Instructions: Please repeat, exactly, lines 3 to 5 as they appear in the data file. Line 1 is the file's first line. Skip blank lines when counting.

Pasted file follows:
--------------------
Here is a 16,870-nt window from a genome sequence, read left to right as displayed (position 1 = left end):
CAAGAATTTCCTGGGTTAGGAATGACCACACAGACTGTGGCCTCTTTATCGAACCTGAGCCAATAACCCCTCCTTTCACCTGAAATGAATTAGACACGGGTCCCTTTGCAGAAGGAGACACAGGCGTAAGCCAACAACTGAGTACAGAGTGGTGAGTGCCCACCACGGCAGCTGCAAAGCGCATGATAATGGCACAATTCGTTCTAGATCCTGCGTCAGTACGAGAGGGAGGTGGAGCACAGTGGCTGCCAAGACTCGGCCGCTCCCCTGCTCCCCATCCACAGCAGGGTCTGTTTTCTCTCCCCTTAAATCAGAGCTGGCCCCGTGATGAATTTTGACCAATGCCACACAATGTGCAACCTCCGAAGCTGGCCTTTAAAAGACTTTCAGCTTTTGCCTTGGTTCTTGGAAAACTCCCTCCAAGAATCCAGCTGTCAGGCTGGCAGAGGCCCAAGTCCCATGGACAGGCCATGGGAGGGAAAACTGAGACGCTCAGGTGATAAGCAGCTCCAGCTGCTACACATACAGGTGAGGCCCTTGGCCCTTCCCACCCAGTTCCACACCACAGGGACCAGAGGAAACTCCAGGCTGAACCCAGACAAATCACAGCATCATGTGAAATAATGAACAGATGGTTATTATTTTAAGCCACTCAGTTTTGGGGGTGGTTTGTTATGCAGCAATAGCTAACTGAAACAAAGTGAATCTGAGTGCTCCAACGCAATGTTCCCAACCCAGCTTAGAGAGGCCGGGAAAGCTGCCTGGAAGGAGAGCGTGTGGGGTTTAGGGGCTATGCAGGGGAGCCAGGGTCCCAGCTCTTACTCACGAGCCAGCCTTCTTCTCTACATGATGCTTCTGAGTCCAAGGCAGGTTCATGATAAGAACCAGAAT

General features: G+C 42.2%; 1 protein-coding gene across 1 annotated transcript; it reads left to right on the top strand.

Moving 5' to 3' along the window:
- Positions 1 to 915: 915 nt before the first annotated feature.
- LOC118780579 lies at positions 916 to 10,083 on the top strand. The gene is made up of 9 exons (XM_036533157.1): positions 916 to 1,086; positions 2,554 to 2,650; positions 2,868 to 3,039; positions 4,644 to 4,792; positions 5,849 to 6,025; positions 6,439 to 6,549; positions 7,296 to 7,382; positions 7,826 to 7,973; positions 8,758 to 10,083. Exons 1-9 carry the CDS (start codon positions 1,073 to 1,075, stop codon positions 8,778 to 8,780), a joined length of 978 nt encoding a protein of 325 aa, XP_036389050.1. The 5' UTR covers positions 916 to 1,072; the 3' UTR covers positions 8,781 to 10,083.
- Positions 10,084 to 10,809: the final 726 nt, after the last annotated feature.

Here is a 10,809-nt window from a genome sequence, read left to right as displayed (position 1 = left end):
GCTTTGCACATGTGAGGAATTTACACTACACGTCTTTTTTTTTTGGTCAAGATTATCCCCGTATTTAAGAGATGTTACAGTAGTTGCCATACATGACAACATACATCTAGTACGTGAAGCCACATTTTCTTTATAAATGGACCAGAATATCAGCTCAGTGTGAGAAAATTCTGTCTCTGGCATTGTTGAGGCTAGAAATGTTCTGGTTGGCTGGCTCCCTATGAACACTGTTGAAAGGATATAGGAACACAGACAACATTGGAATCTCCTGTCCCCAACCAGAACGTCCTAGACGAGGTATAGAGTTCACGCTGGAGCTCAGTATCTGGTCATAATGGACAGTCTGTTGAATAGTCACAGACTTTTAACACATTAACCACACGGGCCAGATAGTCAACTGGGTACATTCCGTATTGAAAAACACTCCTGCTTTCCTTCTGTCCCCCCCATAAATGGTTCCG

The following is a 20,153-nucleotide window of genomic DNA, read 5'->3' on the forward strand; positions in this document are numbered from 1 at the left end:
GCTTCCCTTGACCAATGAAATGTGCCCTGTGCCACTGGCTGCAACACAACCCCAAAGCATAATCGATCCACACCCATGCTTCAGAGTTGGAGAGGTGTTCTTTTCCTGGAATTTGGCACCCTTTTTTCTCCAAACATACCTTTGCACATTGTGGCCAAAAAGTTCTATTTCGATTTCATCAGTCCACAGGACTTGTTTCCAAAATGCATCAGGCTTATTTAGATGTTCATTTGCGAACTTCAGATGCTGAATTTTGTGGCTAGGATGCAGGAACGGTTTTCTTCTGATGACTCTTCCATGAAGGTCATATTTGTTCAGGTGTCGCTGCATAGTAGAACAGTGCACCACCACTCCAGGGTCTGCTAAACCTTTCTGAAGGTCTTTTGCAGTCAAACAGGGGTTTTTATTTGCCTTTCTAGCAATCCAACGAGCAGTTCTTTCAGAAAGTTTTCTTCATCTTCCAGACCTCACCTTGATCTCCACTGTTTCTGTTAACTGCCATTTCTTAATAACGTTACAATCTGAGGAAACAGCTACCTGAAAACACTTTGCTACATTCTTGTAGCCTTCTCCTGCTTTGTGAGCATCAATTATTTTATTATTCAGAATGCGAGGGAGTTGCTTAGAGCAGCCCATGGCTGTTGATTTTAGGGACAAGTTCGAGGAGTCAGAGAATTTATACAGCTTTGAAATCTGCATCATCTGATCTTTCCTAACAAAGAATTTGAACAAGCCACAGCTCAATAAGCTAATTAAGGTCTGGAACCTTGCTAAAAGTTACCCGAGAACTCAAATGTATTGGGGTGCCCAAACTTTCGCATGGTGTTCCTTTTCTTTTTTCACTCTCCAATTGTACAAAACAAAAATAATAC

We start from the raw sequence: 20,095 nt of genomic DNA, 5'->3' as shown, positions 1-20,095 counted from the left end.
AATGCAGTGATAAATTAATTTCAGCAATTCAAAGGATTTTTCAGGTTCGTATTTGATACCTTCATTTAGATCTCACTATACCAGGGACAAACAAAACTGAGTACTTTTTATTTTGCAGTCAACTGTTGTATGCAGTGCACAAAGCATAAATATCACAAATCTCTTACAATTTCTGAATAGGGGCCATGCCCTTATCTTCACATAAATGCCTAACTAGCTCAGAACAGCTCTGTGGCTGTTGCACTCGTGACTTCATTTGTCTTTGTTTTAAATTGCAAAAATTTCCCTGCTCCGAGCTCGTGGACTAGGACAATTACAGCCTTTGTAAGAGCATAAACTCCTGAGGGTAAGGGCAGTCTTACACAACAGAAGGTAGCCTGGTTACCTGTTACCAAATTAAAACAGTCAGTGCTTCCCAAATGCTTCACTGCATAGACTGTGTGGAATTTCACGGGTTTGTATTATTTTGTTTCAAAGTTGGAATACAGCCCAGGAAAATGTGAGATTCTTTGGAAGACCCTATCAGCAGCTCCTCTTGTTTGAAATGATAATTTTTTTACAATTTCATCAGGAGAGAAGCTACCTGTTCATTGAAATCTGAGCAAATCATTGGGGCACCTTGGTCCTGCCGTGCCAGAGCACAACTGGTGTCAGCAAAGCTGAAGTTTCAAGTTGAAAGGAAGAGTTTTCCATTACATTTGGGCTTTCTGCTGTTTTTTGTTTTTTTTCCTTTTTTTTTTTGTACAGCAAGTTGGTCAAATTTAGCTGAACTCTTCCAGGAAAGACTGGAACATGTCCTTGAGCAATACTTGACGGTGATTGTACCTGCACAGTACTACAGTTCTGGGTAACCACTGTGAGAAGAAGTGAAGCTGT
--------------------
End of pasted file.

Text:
General features: G+C 42.2%; 1 protein-coding gene across 1 annotated transcript; it reads left to right on the top strand.

Moving 5' to 3' along the window:
- Positions 1 to 915: 915 nt before the first annotated feature.